Why did they pray this way? Well, they saw Boaz and Ruth as a special couple, and at the same time they knew Boaz and Ruth needed special prayers. Now that Ruth and Boaz were getting married, would it do any good in terms of offspring? Even though Ruth was still of child-bearing age, it was a disturbing fact that she had been married to her first husband for a number of years without having any children. And it didn’t help that Boaz was an older man, well past his time of peak fertility. The chances of children didn’t look very good. But the people prayed for great offspring anyway. They knew from Israel’s past that God had a habit of starting the greatest family lines among those who at first seem unable to have children. He did it with Abraham and Sarah, with Isaac and Rebekah, with Jacob and Rachel, so why not do it with Boaz and Ruth?

Redeemer King

So Boaz took Ruth and she became his wife. Then he went to her, and the Lord enabled her to conceive, and she gave birth to a son. The women said to Naomi: “Praise be to the Lord, who this day has not left you without a kinsman-redeemer. May he become famous throughout Israel! He will renew your life and sustain you in your old age. For your daughter-in-law, who loves you and who is better to you than seven sons, has given him birth.

Then Naomi took the child, laid him in her lap and cared for him. The women living there said, “Naomi has a son.” And they named him Obed. He was the father of Jesse, the father of David.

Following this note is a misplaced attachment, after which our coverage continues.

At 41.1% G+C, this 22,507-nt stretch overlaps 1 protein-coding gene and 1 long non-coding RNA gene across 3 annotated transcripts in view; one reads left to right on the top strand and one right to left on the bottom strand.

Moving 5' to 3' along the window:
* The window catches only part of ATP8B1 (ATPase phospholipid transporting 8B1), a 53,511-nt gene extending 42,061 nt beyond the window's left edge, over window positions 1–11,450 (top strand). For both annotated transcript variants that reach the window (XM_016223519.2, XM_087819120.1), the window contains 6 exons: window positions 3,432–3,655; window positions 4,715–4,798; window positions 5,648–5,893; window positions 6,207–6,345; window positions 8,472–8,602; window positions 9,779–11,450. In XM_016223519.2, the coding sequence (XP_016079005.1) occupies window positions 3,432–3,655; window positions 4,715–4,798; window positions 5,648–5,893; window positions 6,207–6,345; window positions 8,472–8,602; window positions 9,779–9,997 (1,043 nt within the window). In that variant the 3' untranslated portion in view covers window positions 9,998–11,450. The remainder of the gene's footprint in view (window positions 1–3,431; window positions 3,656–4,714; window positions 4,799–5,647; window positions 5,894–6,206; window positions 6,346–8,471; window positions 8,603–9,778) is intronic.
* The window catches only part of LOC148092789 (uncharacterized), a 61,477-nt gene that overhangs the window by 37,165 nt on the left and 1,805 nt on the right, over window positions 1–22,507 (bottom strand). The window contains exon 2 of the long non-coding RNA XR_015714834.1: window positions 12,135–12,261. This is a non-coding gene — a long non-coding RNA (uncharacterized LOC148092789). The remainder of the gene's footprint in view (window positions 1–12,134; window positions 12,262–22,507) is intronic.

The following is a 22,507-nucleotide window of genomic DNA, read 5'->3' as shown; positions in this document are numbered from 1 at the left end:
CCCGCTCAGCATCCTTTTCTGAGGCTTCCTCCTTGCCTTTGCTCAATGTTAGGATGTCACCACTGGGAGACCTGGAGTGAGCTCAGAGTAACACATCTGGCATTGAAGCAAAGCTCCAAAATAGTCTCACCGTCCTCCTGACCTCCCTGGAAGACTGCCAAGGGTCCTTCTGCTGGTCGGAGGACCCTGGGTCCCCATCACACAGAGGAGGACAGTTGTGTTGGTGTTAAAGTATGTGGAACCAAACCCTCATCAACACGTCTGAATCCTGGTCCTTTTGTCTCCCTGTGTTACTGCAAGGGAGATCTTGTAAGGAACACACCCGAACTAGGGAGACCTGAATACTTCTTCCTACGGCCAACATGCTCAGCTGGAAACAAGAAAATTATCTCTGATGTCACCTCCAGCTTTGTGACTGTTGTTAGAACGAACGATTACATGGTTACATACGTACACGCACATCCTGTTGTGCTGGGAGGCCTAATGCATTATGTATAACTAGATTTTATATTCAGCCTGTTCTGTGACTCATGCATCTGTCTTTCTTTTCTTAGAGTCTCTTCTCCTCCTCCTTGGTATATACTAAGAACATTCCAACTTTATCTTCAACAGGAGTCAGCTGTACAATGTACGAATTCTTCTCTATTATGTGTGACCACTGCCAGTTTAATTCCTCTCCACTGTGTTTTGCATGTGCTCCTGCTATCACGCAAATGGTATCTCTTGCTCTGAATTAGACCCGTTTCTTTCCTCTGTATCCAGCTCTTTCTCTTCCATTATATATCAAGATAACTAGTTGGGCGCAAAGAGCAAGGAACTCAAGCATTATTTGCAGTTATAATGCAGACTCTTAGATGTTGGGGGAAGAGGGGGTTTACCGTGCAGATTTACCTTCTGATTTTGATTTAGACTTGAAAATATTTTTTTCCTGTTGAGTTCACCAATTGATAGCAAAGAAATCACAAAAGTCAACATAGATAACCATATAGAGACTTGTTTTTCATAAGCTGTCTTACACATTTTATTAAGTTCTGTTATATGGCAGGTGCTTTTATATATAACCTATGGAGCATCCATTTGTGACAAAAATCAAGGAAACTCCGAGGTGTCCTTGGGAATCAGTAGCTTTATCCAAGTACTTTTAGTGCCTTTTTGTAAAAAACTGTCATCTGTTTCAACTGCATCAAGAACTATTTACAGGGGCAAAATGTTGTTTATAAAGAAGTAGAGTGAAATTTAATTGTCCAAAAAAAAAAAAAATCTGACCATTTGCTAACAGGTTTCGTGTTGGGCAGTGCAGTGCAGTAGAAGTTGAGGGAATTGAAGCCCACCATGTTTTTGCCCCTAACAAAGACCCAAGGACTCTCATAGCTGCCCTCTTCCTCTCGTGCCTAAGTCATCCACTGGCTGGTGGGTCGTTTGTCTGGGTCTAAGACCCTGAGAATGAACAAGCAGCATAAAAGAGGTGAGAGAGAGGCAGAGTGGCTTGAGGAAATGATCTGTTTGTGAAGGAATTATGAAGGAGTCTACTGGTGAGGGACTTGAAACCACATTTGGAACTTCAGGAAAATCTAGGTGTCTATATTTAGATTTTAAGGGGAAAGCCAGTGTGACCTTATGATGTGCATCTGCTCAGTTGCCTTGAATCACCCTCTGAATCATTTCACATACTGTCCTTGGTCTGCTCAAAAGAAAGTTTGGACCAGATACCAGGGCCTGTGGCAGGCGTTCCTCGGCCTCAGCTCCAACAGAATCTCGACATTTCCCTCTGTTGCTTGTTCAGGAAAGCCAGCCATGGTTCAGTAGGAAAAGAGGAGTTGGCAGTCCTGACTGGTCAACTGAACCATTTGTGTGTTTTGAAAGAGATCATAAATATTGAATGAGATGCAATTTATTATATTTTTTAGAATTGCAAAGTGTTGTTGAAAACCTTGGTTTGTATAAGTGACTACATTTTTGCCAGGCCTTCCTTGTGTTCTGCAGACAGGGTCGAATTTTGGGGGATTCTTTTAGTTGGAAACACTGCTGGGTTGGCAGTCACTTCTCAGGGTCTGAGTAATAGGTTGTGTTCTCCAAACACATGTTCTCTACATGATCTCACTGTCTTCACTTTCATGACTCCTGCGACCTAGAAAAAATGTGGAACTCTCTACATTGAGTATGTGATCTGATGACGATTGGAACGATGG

David–Israel’s greatest king! What started out as a story of two poor widows in a desperate predicament turned out to be the story of how God was laying the groundwork for the coming of a king. You see, Ruth and Naomi weren’t the only ones who needed a redeemer; all the people of Israel at that time were in a desperate predicament and needed a redeemer. The sinful, confused, oppressed nation needed a rescuer and protector. And God gave them one in the person of King David. Almost all the way through the book of Ruth, it sounds like we’re hearing a quaint story taking place among ordinary people, but it turns out to be leading up to Israel’s mightiest hero: David, the conqueror of the giant Goliath, the one who defeated Israel’s enemies and united the bickering tribes, the poet and songwriter who brought religious revival and turned the sinful nation back to the one true God.

Here we see a thread that runs all the way through the Bible, beginning in Genesis: God’s promise of a child to save his people. The book of Ruth portrays Boaz as a redeemer, but as soon as their baby Obed was born, the people of Bethlehem started referring to the newborn infant as a redeemer, praying that he would become great in Israel. That’s how future-oriented, offspring-oriented, redeemer-oriented their faith was. Their hopes and prayers for a redeemer were answered in amazing ways through David, the redeemer of the nation; but even then, David was not God’s final answer. God promised David that someone from his line, a future son of David, would eventually redeem and rule not only Israel but the world.